Thursday, December 29, 2011


From WATERWORKS, an Outdoors Column by Gordon Prickett for 1/4/2012, Aitkin Independent Age

Who could have known that there would be five weeks of ice - so far - with hardly any snow covering our lakes? Or that the sub-zero temps would hold off so that the ice wouldn’t get thick? But this has given us a unique opportunity to watch ice ridges and cracks form, and to listen to the groaning and booming of the ice, circling the shore. In seventeen winters I’ve never heard such a percussion performance from our lake. But now let it snow! Let it snow!


One of the toughest of the aquatic invasive species (AIS) to detect or prevent in our lakes and rivers is Zebra Mussels. They look like small clams with a yellowish or brownish “D”-shaped shell, from 1/4 to 1 ½ inches long. They have dark- and light-colored stripes like a zebra. Zebra Mussels grow in clusters and firmly attach themselves to solid objects - docks, boat lifts, boat hulls, water intake pipes, and rocks. They grow in shallow algae-rich water, less than 30 feet in depth.

This is an excellent time to go down to the shoreline and crawl around and under your dock and boat lift, while they are pulled up on shore. Without having any snow to interfere with a careful examination, look over the surfaces that were underwater all summer. Young Zebra Mussels on a smooth surface feel like fine sandpaper. If you find something suspicious, call the DNR at 218-927-3751.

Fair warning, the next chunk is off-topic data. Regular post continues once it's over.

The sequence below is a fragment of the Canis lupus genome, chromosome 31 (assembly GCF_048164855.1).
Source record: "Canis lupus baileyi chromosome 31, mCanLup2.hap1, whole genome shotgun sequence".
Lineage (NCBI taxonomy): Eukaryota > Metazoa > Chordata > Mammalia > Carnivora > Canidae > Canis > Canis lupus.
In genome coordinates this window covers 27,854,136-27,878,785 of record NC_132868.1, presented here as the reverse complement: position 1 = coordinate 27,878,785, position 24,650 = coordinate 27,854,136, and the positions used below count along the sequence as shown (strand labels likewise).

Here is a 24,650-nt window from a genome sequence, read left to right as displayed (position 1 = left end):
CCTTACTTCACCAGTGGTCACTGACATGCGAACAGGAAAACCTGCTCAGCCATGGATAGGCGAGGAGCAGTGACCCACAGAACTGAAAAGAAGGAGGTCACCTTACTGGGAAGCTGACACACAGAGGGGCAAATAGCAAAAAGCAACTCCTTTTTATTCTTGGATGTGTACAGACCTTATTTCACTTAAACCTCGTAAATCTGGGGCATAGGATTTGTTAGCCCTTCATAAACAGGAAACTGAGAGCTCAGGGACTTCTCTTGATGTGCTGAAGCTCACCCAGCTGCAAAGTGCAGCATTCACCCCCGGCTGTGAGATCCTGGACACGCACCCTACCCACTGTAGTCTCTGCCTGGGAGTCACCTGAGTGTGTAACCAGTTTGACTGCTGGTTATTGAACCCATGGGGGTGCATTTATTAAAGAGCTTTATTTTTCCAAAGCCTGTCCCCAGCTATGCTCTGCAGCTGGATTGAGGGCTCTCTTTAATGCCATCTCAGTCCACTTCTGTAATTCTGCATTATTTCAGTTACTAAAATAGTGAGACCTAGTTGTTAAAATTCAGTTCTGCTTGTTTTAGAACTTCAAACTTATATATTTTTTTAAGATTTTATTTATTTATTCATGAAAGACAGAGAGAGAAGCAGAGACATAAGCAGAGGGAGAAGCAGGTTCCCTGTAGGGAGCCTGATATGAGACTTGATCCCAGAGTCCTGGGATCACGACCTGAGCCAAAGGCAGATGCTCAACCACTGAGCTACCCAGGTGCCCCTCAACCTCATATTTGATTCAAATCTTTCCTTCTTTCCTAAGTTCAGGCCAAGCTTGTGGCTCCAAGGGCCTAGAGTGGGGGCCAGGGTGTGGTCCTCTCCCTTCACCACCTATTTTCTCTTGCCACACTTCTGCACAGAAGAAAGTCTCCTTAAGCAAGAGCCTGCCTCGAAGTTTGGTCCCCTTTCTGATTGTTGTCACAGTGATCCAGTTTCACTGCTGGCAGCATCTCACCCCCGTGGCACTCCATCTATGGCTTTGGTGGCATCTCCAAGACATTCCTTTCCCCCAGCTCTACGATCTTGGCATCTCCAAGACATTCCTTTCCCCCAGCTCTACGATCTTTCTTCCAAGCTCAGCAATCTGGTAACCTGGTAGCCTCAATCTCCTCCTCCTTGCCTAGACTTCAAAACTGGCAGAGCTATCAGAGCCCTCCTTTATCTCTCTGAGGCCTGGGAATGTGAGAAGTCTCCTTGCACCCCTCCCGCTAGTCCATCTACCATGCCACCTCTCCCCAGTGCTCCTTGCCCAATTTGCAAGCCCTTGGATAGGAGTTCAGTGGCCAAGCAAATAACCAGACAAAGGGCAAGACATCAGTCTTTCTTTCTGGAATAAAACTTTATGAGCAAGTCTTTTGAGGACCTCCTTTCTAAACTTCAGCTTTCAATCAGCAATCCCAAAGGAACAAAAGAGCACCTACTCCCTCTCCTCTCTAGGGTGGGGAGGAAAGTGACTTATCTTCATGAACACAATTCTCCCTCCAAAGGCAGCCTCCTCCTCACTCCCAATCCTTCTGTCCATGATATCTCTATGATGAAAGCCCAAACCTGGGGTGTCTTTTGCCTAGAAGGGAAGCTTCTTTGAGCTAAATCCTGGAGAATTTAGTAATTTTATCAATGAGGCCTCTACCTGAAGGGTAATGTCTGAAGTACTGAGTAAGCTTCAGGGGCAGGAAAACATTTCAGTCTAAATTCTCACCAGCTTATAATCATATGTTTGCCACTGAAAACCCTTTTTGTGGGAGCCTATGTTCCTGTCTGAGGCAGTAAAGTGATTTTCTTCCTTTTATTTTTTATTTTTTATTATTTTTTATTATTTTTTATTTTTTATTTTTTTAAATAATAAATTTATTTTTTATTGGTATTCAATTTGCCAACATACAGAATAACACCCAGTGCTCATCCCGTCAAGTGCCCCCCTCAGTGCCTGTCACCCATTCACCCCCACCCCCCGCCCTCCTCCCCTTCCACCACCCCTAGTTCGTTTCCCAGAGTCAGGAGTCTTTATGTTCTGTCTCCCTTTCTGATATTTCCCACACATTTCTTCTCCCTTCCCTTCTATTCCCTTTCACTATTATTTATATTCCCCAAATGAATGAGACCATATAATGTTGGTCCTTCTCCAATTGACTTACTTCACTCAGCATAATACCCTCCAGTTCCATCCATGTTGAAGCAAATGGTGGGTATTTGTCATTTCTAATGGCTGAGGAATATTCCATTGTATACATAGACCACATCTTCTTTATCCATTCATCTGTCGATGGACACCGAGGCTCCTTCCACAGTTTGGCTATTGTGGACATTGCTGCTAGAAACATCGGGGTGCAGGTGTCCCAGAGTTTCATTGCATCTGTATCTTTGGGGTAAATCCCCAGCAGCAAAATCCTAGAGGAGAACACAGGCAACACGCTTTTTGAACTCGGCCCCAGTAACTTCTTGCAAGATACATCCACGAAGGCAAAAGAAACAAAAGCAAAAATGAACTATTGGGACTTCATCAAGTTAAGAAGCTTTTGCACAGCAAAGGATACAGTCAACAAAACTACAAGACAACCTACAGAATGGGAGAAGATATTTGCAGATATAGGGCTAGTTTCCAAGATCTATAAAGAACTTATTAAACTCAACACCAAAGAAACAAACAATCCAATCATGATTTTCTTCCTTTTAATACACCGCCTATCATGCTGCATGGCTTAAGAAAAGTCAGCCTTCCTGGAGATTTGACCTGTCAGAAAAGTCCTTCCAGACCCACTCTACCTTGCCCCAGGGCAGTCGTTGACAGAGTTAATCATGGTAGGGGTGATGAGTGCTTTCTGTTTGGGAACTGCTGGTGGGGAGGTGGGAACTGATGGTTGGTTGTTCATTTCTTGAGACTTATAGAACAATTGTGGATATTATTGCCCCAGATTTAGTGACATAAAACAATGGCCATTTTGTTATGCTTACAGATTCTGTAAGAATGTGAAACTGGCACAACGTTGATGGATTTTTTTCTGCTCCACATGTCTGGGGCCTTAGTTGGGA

With new state regulations against transporting lake water in bait buckets and live wells, there will be stepped-up enforcement when the ice goes out. The service providers who handle docks, boat lifts, and who store watercraft will be trained and certified in the future, in order to identify and prevent the spread of aquatic invasive species. The Aitkin County Lakes and Rivers Association (ACLARA) has arranged training sessions by the DNR for AIS awareness in 2011, and will continue to do this in the new year.

It is not only the points of public access that need to be checked, however. At every dock, and with every lake visitor who tows his boat from another lake, there is a potential for harmful invasives to enter our county lakes.


One of the roles of ACLARA is to assist folks around a lake who have an interest in organizing a lake association where one does not exist. It is not too early to start planning for the 2012 season. You can call me at 218-927-2267, and we will be happy to get together with you.

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